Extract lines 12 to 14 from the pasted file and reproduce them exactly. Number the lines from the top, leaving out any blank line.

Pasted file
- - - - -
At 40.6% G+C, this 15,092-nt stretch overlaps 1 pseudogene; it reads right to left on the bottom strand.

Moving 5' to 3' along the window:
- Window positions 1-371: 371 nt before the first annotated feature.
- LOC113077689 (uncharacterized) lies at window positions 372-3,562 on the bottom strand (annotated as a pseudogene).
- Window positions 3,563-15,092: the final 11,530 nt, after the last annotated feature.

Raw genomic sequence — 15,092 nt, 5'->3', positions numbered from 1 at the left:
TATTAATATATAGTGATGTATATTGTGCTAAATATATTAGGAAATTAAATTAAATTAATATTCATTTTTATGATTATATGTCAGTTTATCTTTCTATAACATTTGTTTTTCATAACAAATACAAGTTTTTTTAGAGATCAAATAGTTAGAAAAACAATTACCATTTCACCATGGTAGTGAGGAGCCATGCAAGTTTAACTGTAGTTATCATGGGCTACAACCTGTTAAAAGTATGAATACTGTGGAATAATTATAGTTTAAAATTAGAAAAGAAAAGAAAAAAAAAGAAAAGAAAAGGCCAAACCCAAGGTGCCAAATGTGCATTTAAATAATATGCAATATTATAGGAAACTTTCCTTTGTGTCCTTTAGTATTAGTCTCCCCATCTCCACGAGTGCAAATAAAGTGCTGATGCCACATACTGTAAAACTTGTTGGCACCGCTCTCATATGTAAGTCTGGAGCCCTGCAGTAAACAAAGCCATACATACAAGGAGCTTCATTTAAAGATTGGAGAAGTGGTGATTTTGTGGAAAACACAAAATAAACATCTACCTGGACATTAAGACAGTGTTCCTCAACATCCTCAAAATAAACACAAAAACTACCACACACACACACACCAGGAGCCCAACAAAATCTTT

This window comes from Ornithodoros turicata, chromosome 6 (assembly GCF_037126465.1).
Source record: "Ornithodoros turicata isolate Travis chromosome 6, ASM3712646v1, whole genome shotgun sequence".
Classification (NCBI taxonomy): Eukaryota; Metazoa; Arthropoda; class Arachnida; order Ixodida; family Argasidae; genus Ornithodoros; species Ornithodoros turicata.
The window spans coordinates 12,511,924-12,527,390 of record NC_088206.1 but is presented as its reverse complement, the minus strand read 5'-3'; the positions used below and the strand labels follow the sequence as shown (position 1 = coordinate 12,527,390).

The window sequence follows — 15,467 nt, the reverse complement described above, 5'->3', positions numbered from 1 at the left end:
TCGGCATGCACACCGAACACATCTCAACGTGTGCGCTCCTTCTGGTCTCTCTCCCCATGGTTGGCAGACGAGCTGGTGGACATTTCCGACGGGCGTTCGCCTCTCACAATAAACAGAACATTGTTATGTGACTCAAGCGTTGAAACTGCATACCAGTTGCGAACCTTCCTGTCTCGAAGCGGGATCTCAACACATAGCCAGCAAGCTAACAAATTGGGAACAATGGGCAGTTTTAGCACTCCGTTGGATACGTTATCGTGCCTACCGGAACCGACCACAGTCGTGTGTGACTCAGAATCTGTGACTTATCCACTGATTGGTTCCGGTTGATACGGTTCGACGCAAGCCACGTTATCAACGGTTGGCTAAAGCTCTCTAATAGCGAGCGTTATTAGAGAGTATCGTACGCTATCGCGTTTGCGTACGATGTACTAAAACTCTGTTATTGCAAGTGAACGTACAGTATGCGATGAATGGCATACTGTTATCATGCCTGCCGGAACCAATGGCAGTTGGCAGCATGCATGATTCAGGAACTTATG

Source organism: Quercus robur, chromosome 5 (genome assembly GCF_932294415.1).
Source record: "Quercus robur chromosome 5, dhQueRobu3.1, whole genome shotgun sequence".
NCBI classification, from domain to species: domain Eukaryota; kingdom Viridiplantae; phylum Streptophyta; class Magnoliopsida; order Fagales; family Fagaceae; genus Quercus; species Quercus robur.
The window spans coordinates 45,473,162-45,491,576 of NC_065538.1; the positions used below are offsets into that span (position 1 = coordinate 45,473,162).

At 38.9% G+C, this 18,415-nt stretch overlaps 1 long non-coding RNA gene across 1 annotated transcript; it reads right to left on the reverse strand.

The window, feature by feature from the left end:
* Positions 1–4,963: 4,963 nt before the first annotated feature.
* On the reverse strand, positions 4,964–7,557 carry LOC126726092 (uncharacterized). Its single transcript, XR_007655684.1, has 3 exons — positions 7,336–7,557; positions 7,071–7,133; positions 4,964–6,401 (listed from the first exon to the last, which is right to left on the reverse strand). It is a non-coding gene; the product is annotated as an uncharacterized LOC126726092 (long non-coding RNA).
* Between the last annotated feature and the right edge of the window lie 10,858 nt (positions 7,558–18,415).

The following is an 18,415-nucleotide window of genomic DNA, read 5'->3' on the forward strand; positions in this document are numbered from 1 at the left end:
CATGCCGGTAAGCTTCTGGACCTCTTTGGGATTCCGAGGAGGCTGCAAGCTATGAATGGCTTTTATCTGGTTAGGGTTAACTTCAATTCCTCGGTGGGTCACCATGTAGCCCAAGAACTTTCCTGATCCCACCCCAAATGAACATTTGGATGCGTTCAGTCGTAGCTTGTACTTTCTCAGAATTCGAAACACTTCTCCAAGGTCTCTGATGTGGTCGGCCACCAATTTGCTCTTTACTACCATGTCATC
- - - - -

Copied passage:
The window sequence follows — 15,467 nt, the reverse complement described above, 5'->3', positions numbered from 1 at the left end:
TCGGCATGCACACCGAACACATCTCAACGTGTGCGCTCCTTCTGGTCTCTCTCCCCATGGTTGGCAGACGAGCTGGTGGACATTTCCGACGGGCGTTCGCCTCTCACAATAAACAGAACATTGTTATGTGACTCAAGCGTTGAAACTGCATACCAGTTGCGAACCTTCCTGTCTCGAAGCGGGATCTCAACACATAGCCAGCAAGCTAACAAATTGGGAACAATGGGCAGTTTTAGCACTCCGTTGGATACGTTATCGTGCCTACCGGAACCGACCACAGTCGTGTGTGACTCAGAATCTGTGACTTATCCACTGATTGGTTCCGGTTGATACGGTTCGACGCAAGCCACGTTATCAACGGTTGGCTAAAGCTCTCTAATAGCGAGCGTTATTAGAGAGTATCGTACGCTATCGCGTTTGCGTACGATGTACTAAAACTCTGTTATTGCAAGTGAACGTACAGTATGCGATGAATGGCATACTGTTATCATGCCTGCCGGAACCAATGGCAGTTGGCAGCATGCATGATTCAGGAACTTATG

Source organism: Quercus robur, chromosome 5 (genome assembly GCF_932294415.1).